24 May 2011

Forever Young

The Guardian editorial has a tribute to Bob Dylan on the occasion of his 70th birthday, including the observation - pretty obvious when you think about it but worth saying in case you haven't thought about it - that while Paul McCartney has become an establishment figure (did so, I think, in the mid-seventies) and Mick Jagger is trying to convince us all that it still is the mid-seventies (though he is amazingly well-preserved), Dylan has continued to develop his art and remains relevant - perhaps by virtue of his growing old at the same rate as his fans.

John Harris in the Grauniad wrote - as others have done before him - of how he nearly met Dyaln. I have never come close to meeting him, but I can understand the comments in the article about how it feels to be in the presence of greatness - though the great people in whose presence I have found myself have typically been politicians. It's good to find that someone you admire is actually, in real life, exactly as you'd wish them to be, and perhaps not quite what their public persona would lead you to expect.

The Guardian chose Forever Young as the apposite Dylan song, and who can argue with that? It has been one of my greatest favourites ever since I bought a copy of Planet Waves - reinforced by hearing it on Budokan, too, a superb arrangement. Of course the man himself has been removed from YouTube, but Joan Baez will do - given that we don't seem to have Robyn Hitchcok performing it ...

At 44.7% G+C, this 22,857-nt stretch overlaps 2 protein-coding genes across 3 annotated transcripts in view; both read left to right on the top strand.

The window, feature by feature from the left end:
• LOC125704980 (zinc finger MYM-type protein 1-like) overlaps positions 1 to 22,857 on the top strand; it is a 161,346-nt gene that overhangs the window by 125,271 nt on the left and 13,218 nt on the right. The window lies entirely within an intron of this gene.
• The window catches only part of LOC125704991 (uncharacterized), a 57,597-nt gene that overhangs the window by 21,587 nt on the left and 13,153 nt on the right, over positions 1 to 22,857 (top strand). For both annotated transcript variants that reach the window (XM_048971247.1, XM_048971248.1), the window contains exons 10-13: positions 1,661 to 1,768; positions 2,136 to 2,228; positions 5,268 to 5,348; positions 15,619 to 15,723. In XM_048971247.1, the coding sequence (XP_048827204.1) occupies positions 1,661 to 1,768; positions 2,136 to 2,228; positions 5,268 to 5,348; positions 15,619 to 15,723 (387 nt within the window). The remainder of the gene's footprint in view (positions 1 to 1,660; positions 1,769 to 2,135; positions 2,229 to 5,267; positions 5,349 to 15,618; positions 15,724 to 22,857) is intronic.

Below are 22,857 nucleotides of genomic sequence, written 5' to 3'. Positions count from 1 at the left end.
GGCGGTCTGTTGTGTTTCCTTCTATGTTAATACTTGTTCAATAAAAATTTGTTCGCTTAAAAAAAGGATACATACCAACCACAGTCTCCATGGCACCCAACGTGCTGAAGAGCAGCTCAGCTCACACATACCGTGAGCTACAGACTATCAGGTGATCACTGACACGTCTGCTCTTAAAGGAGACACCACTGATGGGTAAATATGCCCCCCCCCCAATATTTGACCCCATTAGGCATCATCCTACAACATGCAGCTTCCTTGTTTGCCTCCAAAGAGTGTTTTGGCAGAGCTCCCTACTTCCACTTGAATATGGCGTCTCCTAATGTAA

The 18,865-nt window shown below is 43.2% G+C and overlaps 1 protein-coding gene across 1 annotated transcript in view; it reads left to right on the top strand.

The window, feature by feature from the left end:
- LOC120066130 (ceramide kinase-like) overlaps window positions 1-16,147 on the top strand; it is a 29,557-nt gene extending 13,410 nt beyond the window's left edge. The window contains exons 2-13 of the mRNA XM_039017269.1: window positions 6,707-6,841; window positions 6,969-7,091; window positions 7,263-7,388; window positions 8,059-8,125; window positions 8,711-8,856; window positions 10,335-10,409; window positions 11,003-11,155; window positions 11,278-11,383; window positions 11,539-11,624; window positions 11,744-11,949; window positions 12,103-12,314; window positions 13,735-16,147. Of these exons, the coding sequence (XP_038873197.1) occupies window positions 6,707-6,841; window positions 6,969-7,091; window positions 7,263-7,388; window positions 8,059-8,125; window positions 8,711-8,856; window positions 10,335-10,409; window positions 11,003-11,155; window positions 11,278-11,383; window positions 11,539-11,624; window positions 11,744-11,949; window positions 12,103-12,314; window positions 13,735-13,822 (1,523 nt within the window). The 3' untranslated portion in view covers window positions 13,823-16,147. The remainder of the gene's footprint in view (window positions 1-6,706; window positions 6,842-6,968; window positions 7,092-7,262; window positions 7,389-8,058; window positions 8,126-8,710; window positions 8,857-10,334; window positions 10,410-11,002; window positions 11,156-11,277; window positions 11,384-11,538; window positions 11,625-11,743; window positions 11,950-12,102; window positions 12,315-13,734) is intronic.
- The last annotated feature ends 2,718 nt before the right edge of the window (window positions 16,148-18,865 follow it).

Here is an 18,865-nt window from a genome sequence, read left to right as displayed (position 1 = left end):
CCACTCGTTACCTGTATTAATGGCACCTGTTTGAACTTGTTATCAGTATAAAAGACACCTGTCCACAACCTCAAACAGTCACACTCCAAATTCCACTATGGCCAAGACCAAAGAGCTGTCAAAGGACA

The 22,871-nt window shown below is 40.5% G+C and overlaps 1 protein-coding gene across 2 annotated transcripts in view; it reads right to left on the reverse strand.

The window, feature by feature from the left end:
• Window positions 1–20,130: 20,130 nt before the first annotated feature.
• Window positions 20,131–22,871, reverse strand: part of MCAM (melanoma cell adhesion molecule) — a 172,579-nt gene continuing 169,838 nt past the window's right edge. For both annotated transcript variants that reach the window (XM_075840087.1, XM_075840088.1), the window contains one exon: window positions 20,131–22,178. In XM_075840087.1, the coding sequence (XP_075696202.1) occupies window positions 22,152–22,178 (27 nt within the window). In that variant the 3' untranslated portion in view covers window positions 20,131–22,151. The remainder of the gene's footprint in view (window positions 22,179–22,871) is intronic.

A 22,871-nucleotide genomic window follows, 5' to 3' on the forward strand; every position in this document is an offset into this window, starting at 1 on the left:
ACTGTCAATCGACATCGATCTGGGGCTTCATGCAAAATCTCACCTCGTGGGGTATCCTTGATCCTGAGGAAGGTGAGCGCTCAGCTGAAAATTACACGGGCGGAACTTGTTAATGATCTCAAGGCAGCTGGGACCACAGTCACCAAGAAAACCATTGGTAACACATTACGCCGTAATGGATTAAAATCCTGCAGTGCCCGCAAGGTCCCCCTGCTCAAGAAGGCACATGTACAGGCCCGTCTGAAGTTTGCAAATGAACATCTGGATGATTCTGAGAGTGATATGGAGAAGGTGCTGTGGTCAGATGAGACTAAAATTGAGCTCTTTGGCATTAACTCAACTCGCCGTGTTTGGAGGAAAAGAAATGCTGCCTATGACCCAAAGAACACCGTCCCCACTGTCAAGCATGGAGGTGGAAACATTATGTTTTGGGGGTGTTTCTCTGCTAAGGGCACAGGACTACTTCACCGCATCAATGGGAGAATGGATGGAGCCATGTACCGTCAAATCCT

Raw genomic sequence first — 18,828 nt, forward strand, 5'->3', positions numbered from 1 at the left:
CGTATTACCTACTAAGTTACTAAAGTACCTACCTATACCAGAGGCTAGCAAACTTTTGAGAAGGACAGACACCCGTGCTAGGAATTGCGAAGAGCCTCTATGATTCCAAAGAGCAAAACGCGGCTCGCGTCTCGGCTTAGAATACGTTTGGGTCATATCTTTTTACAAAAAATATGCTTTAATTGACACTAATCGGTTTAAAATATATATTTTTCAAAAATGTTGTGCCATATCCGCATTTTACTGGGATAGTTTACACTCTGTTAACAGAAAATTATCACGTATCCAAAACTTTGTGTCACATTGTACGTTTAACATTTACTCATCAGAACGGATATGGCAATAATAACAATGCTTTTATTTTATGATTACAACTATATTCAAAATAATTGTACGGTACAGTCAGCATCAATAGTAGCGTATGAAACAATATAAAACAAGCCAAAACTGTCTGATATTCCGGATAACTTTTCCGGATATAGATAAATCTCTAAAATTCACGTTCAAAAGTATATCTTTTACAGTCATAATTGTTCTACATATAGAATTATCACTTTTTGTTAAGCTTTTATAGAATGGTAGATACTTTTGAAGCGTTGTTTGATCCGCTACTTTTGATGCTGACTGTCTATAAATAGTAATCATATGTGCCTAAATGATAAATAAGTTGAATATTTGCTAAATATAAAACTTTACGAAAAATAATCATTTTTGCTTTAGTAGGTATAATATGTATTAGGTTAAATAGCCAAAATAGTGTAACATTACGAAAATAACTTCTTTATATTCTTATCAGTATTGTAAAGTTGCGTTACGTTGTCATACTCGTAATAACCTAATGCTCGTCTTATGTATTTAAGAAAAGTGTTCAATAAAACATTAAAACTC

London Calling

To run twice in two days, that's a really big step forward. My commute to the office yesterday wasn't fast (the data are all mixed up because I forgot to restart my watch after stopping to read an incoming email) but it was immensely satisfying. And I could be achieving my target mileage this week - though that might be further than I should run at this stage.

A lovely day for a run, though there was rather more wind than I would have liked. Along the Embankment I fell in with a guy visiting from Baltimore and enjoyed a short networking exercise as we ran - not enough to discover his line of work though. I imagine he would be a lawyer - aren't most Americans lawyers by now?

I spent the evening at a networking event, organised by that well-known Rhubarb Thrasher Mike Southon. Held in a vaulted cellar that was too small for the number of people in it, as a networking event it lacked one essential ingredient - the ability to converse, not just comfortably but at all. Having met a few new people and collected some business cards, I decided to leave, but encountered another refugee who'd opted for the peace and quiet of the bar - as it happened, one of the attendees that I had most hoped to meet.

A great run and a great evening's networking: all in all, a very satisfying day.


22 May 2011

The Wind